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The presence of a functional t-tubule network increases the sensitivity of RyR1 to agonists in skinned rat skeletal muscle fibres.

Duke AM, Steele DS - Cell Calcium (2008)

Bottom Line: When these fibres were exposed to caffeine to directly activate RyR1, regions with re-sealed t-tubules exhibited greater sensitivity to submaximal (2-5 mM) levels of caffeine (n = 8), while the response to a supramaximal SR Ca2+ release stimulus was uniform (n = 8, p < 0.05).However, after saponin permeabilization of the t-tubules or withdrawal of Ca2+ from the t-tubules before skinning, the difference in agonist sensitivity was abolished.These results suggest that in adult skeletal muscle fibres, the presence of a functional t-tubule network increases the sensitivity of RyR1 to agonists via a mechanism that involves binding of Ca2+ to an extracellular regulatory site.

View Article: PubMed Central - PubMed

Affiliation: Institute of Membrane and Systems Biology, University of Leeds, Woodhouse Lane, Leeds LS29JT, United Kingdom.

ABSTRACT
Single mechanically skinned extensor digitorum Longus (EDL) rat fibres were used as a model to study the influence of functional t-tubules on the properties of RyR1 in adult skeletal muscle. Fibres were superfused with solutions approximating to the intracellular milieu. Following skinning, the t-tubules re-seal and repolarise, allowing the sarcoplasmic reticulum (SR) Ca2+ release to be activated by field stimulation. However, in the present study, some fibres exhibited localised regions where depolarisation-induced SR Ca2+ release was absent, due to failure of the t-tubules to re-seal. When these fibres were exposed to caffeine to directly activate RyR1, regions with re-sealed t-tubules exhibited greater sensitivity to submaximal (2-5 mM) levels of caffeine (n = 8), while the response to a supramaximal SR Ca2+ release stimulus was uniform (n = 8, p < 0.05). This difference in RyR1 sensitivity was unaffected by sustained depolarisation of the t-tubule network. However, after saponin permeabilization of the t-tubules or withdrawal of Ca2+ from the t-tubules before skinning, the difference in agonist sensitivity was abolished. These results suggest that in adult skeletal muscle fibres, the presence of a functional t-tubule network increases the sensitivity of RyR1 to agonists via a mechanism that involves binding of Ca2+ to an extracellular regulatory site.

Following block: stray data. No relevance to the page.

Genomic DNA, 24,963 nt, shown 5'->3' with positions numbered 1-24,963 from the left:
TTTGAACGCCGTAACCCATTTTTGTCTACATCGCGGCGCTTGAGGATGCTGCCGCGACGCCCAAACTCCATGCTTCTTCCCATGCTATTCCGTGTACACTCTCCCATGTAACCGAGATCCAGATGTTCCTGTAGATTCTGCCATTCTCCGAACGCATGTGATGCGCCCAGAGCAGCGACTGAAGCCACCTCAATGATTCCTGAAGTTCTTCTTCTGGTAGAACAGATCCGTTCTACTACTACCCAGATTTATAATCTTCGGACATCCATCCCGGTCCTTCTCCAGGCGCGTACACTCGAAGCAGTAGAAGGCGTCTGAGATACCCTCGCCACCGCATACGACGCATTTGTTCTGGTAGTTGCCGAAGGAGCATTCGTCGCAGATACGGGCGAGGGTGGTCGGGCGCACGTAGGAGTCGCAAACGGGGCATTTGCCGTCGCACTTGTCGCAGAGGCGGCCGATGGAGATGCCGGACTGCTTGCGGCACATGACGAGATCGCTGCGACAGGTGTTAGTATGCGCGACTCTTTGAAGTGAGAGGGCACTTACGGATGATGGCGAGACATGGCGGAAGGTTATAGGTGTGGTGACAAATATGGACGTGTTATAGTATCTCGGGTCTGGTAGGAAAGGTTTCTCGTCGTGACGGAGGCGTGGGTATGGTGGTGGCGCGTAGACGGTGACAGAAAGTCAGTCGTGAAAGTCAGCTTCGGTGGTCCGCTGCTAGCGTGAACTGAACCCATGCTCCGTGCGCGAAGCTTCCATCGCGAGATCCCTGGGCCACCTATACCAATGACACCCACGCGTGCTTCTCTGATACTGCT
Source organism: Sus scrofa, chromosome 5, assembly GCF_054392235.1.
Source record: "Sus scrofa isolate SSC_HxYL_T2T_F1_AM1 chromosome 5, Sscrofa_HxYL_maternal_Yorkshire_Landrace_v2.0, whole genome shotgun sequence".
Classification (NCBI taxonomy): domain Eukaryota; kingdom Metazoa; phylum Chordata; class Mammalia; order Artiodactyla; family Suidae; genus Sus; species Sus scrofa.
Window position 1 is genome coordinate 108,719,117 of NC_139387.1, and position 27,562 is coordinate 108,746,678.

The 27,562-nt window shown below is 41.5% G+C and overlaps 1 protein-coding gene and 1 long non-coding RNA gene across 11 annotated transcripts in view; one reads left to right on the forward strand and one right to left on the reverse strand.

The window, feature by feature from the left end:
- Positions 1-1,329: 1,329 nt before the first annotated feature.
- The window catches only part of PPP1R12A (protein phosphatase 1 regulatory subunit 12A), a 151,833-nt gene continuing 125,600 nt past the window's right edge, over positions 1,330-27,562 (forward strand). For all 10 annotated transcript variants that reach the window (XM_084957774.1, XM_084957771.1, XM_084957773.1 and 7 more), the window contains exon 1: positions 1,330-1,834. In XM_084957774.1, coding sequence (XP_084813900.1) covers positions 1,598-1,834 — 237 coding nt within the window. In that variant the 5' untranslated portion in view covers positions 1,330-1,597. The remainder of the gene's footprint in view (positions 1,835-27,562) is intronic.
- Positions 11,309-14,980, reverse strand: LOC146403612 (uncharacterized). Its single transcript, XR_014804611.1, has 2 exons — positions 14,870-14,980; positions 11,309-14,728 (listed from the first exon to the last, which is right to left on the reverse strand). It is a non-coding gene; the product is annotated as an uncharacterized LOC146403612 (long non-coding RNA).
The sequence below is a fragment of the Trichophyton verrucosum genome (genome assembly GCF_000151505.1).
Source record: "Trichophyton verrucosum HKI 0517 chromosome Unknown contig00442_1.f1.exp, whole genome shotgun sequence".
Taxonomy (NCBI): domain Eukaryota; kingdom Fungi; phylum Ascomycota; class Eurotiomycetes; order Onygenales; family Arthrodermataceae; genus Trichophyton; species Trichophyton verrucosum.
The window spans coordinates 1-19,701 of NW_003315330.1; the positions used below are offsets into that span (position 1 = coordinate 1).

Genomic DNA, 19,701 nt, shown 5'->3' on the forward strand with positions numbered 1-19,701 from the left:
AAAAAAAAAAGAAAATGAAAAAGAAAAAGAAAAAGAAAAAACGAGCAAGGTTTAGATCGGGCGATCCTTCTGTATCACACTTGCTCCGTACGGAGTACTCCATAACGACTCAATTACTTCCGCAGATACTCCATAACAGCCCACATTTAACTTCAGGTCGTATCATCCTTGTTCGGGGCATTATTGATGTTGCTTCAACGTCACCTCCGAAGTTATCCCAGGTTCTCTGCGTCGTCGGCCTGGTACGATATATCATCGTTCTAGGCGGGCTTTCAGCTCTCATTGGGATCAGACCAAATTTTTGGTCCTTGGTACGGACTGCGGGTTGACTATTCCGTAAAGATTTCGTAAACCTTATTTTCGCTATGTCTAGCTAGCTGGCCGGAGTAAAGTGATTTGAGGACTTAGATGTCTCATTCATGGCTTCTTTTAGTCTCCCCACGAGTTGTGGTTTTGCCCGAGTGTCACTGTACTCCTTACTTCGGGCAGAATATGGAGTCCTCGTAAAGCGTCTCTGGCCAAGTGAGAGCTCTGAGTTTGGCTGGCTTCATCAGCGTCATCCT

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Localised Ca2+ release failure occurs where t-tubules have not re-sealed. A skinned EDL fibre was exposed to a solution containing 20 μM fluo-3 acid for 20 min. This resulted in a progressive accumulation of dye within re-sealed t-tubules and vesicular elements on the left of the x–y image, but not on the right (a). In the continued presence of fluo-3, the preparation was field stimulated (50 Hz for 400 ms) and the resulting rise in cytosolic [Ca2+] occurred in a region of the cell exhibiting dye accumulation within the re-sealed t-tubules (b). Application of saponin caused a transient rise in [Ca2+] in the same region of the cell (c) and more prolonged exposure (2 min) resulted in loss of dye trapped within the re-sealed t-tubules (d). After saponin treatment, field stimulation failed to elicit a response (e). Subtraction of the fluo-3 fluorescence remaining after saponin treatment (i.e. cytocolic + bound) from the fluorescence in the control image (i.e. cytosolic + bound + t-tubule) provides a corrected image showing the dye localised within the saponin-sensitive compartments (f). All responses were obtained in the same fibre. Corrected image (d) re-scaled to enhance contrast and clearly identify the region with dye trapped in the t-tubule.